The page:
A beer-sticky carpet, torn upholstery on the seats, the flashing lights of the fruit machine rigged not to pay out more than scraps, and of course the shaven-headed football hooligans with their tattooed necks, five bellies and Pit Bull Terriers that growled as I entered. The dogs growled, not the men.
Of course, the big thing, the single defining thing that made this shithole just like every other shithole imaginable, was the thick fog of cigarette smoke. Sure, it's years since the smoking ban came into place, but that really didn't matter. Here, Dawson's Law was in full swing. If Tommy D said you could smoke, not only could you smoke, you really had to. Like a fucking chimney.
The barman gave a nod and one of my escorts pushed through a door at the back that led to a flight of stairs. We made our way up. I was in a sandwich with the driver behind me and the passenger in front. They really didn't know me very well if they thought I was going to run. Before we went through the door at the top, the driver patted me down. He looked at me like I was a moron for not carrying, but it would have been even more moronic to try to smuggle a weapon inside. Besides, thanks to Her Majesty, I was all the weapon I needed. The passenger knocked on the door and waited for the summons.
I followed them in.
Danny was in a bad way; his face looked like he had gone ten rounds with a decent heavyweight. Danny was no more than a welterweight himself. Short and lean. No room for extra fat. And this particular heavyweight obviously had some interesting jewellery on his knuckles and a blatant disregard for the Marquess of Queensberry. Danny being tied to a chair wasn't exactly sporting.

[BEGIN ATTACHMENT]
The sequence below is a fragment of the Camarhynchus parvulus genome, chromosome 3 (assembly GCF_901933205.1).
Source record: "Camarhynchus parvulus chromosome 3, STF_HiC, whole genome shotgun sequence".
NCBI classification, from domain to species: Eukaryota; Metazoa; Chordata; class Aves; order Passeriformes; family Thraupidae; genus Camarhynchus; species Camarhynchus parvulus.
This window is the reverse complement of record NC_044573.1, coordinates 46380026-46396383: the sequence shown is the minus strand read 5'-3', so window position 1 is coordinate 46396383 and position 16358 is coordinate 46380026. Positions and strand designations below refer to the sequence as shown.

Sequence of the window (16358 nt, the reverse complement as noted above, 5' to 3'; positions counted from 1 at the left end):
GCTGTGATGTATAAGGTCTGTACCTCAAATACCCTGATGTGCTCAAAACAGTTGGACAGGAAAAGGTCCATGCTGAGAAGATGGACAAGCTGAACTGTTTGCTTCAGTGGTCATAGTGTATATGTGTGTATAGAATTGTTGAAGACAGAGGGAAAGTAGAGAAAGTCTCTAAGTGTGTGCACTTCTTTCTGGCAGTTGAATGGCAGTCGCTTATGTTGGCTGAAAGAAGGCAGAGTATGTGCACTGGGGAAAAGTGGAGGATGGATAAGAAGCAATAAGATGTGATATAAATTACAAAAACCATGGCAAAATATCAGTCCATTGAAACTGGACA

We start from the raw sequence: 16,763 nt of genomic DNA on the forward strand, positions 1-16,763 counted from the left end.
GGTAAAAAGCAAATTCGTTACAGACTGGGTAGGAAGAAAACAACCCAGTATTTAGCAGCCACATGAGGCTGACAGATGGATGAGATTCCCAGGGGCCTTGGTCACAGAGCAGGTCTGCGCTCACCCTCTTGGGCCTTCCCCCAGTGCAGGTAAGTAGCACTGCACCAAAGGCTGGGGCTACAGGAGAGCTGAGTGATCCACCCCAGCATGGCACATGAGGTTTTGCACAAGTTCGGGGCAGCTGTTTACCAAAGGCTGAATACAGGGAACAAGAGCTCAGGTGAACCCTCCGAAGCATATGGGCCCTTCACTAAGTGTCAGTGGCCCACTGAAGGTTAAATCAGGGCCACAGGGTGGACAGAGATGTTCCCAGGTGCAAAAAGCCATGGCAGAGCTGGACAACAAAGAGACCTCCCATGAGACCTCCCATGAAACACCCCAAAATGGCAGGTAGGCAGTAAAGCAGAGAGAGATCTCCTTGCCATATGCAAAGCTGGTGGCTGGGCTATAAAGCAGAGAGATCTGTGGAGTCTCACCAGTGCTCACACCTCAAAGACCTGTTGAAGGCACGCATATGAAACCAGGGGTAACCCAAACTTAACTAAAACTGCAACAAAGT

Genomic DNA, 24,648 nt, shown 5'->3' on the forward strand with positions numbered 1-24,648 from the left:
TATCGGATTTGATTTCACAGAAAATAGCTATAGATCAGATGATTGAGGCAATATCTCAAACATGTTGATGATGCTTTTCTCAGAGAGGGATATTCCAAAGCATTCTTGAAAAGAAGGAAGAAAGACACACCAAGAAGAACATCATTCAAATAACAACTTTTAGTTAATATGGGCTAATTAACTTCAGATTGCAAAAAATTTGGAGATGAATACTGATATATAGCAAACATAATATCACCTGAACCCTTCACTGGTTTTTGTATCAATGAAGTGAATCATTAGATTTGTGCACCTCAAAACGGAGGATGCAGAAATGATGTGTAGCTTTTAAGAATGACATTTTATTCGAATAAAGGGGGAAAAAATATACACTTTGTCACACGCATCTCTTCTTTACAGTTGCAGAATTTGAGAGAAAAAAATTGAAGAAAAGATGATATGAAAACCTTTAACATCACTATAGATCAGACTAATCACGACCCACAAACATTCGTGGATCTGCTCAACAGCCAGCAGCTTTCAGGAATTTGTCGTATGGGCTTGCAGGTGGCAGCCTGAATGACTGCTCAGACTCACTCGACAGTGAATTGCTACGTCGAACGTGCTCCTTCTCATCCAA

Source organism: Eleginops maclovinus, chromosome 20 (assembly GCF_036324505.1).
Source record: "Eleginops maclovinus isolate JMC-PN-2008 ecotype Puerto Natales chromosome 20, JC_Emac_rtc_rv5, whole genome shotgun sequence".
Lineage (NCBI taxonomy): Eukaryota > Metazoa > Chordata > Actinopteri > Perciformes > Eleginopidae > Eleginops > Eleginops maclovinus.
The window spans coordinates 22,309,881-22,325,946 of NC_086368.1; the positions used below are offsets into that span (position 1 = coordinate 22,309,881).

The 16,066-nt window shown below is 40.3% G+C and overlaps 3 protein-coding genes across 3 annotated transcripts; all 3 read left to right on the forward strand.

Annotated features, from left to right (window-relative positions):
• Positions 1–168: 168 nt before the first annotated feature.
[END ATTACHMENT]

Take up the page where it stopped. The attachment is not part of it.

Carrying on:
There was no point asking if he was okay.
He was anything but.
"Mr Stone." It wasn't a question.
The man didn't need to say who he was; the body language of the rest of the men in the room made it clear he was the Boss. This was Tommy Dawson. I looked him up and down. His hands were clean, no bruises on the knuckles. They were labourer's hands but it was obvious he hadn't been getting his hands dirty with Danny. Which meant I owed one of the other two heavies in the room. I am big on paying back debts, especially for my friends.
"Your friend here thinks that you might be the one person who can help get him out of the spot of bother he's in," Tommy D said.
"If this is a 'spot of bother' I'd hate to see the mess you make of someone who really pisses you off."
"You're a bit of a clown, aren't you, Stone?"
"Don't be modest, I like a man with a sense of humour. You can be as funny as you like as long as you deliver the goods." The inference was plain: otherwise that chair will be empty when you get back. He didn't insult me by actually saying it out loud.
"What do you want?"
"What no pillow talk? No sweet nothings?" He sighed theatrically.
"The sooner I get this done, the sooner I can get Danny to the ER."
"Give him the address," Tommy D said to one of the goons that had brought me in. He fished inside his pocket for a piece of paper and handed it to me.